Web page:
The ICC’s Probe Into Atrocities in Afghanistan: What to Know

The ICC appeals chamber’s decision to move ahead on an investigation of grave abuses by combatants in Afghanistan, including U.S. forces, marks an unprecedented move that is likely to arouse intensive pushback from Washington.

Article by David J. Scheffer

The Appeals Chamber of the International Criminal Court (ICC) in The Hague has ruled that the court’s prosecutor, Fatou Bensouda, can finally proceed—following a preliminary examination of more than a decade—with a formal investigation into atrocities allegedly committed during the armed conflict in Afghanistan. Bensouda contends that some of those crimes were committed by U.S. armed forces and CIA personnel. The decision has sparked a strong rebuke from U.S. officials, who denounce what they call a “renegade” court.

What did the Appeals Chamber decide?

The unanimous judgment reversed an earlier decision by the Pretrial Chamber to dismiss the prosecutor’s motion to launch an investigation into the Afghanistan situation. It was the first time the Appeals Chamber had been seized with reviewing a Pretrial Chamber decision [PDF] of this nature. The five appeals judges—from Canada, Peru, Poland, Uganda, and the United Kingdom—rejected the lower chamber’s view that an investigation of the Afghanistan situation would not serve “the interests of justice.” The Appeals Chamber concluded that the governing treaty of the ICC, the Rome Statute [PDF], does not authorize the Pretrial Chamber to use its discretion to determine “the interests of justice” when the prosecutor seeks approval for an investigation. The judges ruled that there is a reasonable factual basis to proceed and that potential cases do fall within the ICC’s jurisdiction.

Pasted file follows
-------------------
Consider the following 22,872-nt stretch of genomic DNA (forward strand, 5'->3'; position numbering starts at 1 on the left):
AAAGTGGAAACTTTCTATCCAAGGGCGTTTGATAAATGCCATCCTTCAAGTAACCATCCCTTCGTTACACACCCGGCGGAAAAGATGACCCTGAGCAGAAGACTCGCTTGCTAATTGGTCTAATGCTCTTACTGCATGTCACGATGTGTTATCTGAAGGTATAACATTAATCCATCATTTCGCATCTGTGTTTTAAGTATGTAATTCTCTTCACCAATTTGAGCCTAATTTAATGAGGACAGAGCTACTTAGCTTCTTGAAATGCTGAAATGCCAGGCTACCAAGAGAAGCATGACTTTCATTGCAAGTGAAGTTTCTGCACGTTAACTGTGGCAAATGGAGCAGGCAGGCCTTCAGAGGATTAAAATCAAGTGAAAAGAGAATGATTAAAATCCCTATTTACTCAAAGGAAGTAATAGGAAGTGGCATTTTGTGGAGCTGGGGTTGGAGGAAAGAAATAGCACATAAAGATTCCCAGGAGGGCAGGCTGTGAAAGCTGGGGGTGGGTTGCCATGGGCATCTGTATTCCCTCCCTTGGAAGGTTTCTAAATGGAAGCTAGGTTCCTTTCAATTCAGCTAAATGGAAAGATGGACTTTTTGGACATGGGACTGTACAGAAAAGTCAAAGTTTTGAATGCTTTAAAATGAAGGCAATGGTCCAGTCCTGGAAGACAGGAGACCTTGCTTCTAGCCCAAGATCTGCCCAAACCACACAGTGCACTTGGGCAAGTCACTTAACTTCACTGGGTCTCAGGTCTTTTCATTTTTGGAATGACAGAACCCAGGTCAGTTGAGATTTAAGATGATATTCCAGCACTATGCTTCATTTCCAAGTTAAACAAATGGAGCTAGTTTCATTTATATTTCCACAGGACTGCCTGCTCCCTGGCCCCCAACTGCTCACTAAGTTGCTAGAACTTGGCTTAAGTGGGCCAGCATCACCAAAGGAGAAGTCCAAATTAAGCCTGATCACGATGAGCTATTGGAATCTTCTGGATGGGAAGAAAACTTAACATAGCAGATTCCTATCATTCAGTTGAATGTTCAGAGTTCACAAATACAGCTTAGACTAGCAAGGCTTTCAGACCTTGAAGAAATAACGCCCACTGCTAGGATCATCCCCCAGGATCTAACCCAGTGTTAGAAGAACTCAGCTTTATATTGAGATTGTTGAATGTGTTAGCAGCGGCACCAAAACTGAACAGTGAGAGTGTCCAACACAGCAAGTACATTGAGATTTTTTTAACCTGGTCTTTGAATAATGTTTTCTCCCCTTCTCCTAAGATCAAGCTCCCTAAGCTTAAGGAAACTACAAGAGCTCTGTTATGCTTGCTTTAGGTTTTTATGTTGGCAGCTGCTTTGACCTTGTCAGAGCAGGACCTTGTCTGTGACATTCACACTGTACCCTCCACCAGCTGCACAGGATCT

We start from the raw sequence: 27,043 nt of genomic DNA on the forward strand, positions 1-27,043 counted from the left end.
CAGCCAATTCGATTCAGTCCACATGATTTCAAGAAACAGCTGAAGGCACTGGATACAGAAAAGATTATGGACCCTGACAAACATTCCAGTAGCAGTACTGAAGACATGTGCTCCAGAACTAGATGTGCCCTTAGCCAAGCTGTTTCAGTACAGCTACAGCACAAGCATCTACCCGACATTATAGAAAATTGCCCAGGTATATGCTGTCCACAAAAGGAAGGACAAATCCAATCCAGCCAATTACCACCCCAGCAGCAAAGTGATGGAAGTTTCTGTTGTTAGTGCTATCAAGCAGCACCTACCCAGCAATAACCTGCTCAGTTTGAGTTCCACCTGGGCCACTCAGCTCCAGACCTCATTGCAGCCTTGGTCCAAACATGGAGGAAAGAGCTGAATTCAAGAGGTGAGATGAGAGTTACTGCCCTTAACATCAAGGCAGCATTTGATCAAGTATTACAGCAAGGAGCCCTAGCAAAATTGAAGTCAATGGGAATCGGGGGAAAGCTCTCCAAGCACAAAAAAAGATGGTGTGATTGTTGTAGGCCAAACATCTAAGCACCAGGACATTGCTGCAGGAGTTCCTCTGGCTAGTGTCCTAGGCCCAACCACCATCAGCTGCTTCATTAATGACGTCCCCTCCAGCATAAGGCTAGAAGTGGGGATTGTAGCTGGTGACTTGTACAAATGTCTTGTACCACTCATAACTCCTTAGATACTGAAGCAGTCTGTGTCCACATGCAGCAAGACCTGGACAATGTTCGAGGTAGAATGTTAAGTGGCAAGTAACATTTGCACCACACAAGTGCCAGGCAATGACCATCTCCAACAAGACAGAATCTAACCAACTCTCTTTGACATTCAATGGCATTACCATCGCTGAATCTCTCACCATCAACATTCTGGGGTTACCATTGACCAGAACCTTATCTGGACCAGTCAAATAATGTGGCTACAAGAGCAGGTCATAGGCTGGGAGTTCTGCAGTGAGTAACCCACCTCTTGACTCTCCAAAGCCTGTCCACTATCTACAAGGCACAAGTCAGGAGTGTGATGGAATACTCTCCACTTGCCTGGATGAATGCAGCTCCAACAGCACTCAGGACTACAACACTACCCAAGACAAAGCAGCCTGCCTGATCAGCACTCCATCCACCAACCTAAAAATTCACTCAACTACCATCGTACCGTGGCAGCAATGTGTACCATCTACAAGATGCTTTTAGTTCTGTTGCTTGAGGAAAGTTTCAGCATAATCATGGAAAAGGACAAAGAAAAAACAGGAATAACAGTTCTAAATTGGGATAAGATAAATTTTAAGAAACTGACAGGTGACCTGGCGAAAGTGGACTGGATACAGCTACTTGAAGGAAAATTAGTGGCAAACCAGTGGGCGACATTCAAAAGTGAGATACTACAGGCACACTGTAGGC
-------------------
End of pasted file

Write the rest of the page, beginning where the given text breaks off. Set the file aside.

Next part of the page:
Additionally, the Appeals Chamber broadened the prosecutor’s scope of investigation to include criminal acts she might discover while further investigating the Afghanistan situation.

Read the full report on Council on Foreign Relations.